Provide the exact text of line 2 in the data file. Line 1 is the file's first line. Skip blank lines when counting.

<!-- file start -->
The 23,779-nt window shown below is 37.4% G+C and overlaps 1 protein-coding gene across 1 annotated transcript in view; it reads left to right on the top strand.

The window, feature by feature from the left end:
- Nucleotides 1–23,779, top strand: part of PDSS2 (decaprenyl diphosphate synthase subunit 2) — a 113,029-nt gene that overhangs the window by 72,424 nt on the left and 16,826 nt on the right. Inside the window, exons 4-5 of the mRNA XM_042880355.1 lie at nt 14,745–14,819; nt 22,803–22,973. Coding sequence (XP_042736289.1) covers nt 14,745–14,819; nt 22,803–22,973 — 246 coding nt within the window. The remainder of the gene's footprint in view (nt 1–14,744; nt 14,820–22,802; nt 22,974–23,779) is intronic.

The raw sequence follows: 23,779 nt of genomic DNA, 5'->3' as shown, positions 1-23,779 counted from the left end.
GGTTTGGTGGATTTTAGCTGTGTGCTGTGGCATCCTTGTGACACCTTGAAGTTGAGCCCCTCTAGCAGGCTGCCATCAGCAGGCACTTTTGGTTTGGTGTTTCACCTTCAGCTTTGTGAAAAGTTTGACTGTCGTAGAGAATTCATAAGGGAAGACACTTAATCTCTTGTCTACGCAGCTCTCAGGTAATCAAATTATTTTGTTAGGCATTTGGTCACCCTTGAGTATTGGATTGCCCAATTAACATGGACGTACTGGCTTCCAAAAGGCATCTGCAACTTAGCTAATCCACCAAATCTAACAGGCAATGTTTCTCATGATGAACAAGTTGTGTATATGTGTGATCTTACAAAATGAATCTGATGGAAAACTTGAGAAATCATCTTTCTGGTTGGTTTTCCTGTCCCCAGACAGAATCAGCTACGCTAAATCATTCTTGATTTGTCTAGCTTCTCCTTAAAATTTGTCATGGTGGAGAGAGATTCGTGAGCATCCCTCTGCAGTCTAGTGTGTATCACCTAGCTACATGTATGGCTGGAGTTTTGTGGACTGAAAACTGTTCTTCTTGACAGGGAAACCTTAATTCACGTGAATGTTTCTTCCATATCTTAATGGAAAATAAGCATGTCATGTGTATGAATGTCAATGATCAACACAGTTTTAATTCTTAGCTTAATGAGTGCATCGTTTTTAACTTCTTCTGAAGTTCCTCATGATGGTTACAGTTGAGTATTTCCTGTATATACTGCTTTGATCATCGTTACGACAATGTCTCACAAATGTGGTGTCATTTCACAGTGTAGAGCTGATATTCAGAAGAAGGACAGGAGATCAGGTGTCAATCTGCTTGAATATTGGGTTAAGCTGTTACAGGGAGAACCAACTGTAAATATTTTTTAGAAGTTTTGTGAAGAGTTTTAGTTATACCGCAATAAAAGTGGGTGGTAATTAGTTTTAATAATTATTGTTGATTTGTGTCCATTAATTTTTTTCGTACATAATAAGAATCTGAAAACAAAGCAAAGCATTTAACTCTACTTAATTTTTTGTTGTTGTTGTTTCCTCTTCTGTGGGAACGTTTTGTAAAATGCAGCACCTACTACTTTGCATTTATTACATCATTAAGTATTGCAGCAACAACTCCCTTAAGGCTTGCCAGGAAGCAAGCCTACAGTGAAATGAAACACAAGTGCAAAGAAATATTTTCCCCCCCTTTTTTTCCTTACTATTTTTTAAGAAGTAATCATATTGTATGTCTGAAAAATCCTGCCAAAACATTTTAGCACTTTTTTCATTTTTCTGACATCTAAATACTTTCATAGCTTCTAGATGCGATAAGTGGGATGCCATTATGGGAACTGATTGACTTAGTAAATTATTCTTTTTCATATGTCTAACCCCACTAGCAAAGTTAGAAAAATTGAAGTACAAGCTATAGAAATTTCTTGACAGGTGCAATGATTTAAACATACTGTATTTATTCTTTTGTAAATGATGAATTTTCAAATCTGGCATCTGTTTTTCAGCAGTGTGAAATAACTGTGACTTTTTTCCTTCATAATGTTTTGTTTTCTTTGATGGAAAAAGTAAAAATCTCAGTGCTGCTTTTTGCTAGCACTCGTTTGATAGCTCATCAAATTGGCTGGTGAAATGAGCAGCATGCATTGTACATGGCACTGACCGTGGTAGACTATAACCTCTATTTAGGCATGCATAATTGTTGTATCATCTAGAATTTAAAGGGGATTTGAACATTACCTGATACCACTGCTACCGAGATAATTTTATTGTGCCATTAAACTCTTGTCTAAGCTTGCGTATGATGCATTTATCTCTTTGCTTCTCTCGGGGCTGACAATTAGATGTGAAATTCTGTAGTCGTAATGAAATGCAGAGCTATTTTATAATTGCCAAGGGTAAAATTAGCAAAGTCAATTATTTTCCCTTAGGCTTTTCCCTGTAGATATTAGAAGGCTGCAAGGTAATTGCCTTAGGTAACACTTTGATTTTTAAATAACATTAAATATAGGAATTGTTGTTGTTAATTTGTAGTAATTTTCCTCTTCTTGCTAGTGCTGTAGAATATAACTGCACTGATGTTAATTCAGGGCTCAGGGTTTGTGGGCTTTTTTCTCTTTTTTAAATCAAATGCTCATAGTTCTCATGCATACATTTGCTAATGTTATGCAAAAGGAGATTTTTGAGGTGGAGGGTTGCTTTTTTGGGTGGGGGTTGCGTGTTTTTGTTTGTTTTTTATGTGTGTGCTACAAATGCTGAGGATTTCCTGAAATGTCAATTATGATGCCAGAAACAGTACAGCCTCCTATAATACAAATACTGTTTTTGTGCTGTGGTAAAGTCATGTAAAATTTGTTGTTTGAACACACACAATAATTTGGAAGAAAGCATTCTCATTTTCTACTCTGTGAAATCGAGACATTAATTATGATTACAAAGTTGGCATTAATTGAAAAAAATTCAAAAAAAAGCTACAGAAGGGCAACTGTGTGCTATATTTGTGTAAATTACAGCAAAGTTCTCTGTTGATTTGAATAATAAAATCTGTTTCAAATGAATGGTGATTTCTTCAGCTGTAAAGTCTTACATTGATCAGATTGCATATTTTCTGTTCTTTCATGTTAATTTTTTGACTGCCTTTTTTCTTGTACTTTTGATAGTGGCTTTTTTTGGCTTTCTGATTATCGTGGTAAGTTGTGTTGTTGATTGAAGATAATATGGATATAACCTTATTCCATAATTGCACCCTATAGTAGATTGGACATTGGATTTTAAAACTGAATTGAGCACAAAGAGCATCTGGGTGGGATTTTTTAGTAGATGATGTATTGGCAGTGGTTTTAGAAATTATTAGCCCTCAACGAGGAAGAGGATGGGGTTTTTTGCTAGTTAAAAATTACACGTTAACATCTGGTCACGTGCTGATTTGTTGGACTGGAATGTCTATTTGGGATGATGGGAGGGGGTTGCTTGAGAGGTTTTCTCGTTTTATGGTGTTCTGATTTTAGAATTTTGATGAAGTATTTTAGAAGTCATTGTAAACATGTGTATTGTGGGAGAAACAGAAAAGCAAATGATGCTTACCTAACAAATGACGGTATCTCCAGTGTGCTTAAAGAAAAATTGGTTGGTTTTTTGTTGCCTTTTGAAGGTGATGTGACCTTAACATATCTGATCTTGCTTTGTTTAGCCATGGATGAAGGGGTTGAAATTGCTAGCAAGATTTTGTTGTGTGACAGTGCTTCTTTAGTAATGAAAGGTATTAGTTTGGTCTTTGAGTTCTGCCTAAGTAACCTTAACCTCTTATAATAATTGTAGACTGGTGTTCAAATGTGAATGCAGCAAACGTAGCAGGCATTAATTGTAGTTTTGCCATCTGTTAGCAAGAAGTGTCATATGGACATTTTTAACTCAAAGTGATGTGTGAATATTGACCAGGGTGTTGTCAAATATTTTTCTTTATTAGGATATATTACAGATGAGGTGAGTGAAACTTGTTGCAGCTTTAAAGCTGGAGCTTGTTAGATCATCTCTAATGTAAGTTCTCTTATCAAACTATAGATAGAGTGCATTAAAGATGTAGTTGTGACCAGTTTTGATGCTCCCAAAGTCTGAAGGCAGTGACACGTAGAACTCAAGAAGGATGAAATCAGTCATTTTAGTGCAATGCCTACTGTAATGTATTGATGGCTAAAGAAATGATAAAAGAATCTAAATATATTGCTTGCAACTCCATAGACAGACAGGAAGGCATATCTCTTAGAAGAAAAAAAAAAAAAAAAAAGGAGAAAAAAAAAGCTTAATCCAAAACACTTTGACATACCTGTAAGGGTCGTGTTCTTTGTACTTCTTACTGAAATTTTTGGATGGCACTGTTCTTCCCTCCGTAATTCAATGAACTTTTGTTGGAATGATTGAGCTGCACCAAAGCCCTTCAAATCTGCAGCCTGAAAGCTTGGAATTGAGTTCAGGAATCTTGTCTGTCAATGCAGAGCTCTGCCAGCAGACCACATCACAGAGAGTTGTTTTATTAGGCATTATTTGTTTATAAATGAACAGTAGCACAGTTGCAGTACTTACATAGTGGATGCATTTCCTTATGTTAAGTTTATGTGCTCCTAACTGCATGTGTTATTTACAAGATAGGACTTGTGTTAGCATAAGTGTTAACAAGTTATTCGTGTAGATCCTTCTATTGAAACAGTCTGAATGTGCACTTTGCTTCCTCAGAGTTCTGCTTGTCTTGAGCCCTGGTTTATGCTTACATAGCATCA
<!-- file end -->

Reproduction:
The window, feature by feature from the left end: